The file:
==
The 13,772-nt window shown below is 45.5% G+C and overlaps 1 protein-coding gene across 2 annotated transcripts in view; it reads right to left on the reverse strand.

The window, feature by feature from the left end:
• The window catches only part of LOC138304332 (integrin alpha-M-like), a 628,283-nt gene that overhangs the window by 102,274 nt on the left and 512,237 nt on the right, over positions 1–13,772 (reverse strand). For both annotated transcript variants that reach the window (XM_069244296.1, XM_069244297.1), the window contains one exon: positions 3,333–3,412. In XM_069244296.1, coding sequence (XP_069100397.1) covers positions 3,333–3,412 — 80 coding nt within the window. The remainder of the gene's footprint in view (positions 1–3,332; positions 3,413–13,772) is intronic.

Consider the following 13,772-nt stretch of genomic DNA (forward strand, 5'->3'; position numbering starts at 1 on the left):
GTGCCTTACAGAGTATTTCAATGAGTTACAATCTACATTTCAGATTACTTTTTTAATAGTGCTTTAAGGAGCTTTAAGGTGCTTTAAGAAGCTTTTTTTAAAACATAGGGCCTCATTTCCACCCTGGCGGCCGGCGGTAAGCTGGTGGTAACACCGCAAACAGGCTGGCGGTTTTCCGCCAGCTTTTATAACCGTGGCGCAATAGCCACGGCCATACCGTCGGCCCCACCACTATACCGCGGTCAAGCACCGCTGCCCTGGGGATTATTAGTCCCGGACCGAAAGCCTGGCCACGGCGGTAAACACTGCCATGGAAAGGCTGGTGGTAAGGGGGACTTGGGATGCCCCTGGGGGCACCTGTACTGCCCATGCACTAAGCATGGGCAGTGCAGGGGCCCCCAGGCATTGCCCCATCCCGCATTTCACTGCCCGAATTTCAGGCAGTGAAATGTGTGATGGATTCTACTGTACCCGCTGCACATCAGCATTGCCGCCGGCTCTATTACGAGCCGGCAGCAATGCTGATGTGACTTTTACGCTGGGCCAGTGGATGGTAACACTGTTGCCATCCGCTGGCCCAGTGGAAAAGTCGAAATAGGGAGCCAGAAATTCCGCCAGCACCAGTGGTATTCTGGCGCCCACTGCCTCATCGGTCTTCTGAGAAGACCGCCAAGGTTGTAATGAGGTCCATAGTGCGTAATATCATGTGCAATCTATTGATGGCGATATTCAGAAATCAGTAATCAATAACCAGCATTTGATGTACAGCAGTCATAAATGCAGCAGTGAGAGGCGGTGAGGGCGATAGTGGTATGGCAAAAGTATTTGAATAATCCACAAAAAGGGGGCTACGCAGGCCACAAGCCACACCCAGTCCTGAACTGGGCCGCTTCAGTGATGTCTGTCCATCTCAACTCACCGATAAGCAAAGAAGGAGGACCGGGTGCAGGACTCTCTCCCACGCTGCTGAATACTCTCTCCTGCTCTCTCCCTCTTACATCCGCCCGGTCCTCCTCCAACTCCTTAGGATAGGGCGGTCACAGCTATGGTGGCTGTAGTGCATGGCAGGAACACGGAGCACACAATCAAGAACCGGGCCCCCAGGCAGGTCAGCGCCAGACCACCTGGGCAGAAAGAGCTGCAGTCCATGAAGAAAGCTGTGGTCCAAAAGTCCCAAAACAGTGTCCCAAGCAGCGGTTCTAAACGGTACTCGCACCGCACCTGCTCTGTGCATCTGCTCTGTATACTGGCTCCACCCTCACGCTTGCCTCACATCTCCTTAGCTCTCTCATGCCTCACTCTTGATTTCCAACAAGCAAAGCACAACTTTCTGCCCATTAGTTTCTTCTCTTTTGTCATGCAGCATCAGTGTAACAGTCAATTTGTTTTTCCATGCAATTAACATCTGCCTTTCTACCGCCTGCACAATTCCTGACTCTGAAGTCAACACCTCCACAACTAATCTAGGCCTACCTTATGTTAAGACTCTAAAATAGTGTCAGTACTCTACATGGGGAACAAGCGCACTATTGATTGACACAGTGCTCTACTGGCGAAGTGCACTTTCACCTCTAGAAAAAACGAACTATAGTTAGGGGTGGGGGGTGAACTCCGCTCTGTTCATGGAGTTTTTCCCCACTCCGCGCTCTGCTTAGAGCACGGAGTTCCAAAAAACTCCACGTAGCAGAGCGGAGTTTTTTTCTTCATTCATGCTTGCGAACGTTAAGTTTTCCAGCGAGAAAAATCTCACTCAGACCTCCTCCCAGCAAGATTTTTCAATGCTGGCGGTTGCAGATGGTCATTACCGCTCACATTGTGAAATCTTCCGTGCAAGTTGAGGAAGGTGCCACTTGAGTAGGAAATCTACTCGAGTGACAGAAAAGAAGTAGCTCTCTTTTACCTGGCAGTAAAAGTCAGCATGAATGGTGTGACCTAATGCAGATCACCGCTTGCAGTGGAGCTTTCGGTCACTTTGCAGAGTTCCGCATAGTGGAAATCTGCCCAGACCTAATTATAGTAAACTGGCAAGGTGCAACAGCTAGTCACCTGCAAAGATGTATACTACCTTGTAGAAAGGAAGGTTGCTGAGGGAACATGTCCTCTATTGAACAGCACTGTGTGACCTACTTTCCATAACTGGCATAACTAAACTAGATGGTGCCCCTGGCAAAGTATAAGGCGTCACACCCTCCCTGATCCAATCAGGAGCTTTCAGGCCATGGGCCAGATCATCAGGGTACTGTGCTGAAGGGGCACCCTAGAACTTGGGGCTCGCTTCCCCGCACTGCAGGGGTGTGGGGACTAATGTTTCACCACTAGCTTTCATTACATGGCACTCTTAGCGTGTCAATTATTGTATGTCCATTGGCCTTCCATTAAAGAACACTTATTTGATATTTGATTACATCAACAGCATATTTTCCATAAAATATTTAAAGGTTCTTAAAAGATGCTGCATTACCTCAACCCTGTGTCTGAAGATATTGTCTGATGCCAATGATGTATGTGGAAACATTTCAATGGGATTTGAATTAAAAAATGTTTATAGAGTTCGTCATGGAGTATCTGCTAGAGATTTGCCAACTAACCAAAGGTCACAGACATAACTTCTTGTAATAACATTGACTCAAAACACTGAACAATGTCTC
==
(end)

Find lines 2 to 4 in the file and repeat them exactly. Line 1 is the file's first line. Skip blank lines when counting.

The window, feature by feature from the left end:
• The window catches only part of LOC138304332 (integrin alpha-M-like), a 628,283-nt gene that overhangs the window by 102,274 nt on the left and 512,237 nt on the right, over positions 1–13,772 (reverse strand). For both annotated transcript variants that reach the window (XM_069244296.1, XM_069244297.1), the window contains one exon: positions 3,333–3,412. In XM_069244296.1, coding sequence (XP_069100397.1) covers positions 3,333–3,412 — 80 coding nt within the window. The remainder of the gene's footprint in view (positions 1–3,332; positions 3,413–13,772) is intronic.

Consider the following 13,772-nt stretch of genomic DNA (forward strand, 5'->3'; position numbering starts at 1 on the left):